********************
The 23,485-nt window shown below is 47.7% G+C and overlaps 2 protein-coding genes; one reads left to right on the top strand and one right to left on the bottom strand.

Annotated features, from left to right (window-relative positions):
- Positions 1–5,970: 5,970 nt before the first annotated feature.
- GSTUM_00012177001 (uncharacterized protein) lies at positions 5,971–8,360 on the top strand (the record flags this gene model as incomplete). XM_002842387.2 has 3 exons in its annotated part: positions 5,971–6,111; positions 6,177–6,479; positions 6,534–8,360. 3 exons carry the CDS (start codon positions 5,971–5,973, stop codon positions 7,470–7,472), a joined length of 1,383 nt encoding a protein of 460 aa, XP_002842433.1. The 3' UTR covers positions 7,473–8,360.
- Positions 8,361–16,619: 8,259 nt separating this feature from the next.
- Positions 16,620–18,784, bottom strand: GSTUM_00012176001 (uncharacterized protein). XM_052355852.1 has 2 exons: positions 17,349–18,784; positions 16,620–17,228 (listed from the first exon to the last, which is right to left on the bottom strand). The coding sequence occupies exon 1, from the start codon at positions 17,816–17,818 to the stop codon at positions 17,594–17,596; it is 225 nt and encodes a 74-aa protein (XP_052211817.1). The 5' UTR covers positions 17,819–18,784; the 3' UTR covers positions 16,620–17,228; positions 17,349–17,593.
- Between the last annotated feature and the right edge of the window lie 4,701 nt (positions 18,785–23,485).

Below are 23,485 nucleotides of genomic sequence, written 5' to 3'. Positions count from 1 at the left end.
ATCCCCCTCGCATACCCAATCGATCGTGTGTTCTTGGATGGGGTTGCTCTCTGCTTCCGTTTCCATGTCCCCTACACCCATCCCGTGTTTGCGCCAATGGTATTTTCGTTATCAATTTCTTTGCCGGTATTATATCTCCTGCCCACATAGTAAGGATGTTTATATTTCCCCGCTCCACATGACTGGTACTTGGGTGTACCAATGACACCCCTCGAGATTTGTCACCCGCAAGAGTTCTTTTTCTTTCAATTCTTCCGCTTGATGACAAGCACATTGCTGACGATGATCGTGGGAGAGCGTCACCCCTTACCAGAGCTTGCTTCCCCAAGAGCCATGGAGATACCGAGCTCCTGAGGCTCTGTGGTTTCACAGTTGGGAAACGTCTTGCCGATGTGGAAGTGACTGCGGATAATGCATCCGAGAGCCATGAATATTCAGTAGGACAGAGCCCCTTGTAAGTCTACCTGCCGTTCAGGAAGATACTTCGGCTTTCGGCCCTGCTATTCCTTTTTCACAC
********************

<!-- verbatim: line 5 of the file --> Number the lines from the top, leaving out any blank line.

- Positions 8,361–16,619: 8,259 nt separating this feature from the next.